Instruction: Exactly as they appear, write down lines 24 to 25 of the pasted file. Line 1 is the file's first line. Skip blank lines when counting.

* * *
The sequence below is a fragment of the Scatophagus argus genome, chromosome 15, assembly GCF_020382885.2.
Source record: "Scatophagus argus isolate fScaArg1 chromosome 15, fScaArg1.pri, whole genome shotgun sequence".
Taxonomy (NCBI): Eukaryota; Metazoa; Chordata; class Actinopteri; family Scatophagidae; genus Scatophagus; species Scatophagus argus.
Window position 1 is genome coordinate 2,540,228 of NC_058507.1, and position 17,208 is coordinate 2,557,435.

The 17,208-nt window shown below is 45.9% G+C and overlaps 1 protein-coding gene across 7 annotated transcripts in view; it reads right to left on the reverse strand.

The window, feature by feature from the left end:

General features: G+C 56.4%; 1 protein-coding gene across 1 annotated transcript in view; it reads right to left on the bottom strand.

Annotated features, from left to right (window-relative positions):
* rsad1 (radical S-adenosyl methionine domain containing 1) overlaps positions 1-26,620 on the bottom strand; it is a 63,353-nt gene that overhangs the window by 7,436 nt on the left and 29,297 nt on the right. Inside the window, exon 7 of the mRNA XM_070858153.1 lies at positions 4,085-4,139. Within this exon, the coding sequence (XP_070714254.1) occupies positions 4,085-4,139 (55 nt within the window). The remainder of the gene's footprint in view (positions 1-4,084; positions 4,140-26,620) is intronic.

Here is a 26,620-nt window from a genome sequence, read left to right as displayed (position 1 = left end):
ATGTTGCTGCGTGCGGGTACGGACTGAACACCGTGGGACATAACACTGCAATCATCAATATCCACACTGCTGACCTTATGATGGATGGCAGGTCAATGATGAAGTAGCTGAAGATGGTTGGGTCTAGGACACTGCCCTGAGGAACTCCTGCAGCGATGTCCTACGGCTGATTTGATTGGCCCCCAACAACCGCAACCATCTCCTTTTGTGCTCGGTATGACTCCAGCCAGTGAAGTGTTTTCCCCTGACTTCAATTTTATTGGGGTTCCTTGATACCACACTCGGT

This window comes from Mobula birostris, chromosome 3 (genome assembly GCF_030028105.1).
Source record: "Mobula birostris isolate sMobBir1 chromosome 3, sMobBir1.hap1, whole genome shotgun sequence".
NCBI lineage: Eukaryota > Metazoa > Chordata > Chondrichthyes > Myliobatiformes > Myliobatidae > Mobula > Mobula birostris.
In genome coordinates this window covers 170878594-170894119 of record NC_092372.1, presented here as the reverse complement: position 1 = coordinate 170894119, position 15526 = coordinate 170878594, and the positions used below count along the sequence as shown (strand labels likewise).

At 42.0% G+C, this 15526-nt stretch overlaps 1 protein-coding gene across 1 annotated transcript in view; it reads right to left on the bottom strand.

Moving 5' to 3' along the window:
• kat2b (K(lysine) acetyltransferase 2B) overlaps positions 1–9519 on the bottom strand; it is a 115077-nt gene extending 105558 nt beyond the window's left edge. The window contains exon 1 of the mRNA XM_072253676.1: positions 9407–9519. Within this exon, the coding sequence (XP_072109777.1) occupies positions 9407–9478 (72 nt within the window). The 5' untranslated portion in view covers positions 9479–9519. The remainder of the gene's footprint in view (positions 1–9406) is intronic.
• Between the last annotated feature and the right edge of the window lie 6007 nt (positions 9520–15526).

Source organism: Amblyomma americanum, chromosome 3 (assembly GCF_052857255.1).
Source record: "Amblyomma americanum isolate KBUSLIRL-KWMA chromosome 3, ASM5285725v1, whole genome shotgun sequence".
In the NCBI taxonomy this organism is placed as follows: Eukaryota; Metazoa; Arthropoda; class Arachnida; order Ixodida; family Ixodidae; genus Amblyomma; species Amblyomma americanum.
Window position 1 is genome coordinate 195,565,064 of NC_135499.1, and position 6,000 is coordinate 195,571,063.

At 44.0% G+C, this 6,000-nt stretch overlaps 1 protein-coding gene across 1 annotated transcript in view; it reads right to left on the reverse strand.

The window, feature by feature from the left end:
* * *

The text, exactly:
At 44.0% G+C, this 6,000-nt stretch overlaps 1 protein-coding gene across 1 annotated transcript in view; it reads right to left on the reverse strand.

The window, feature by feature from the left end: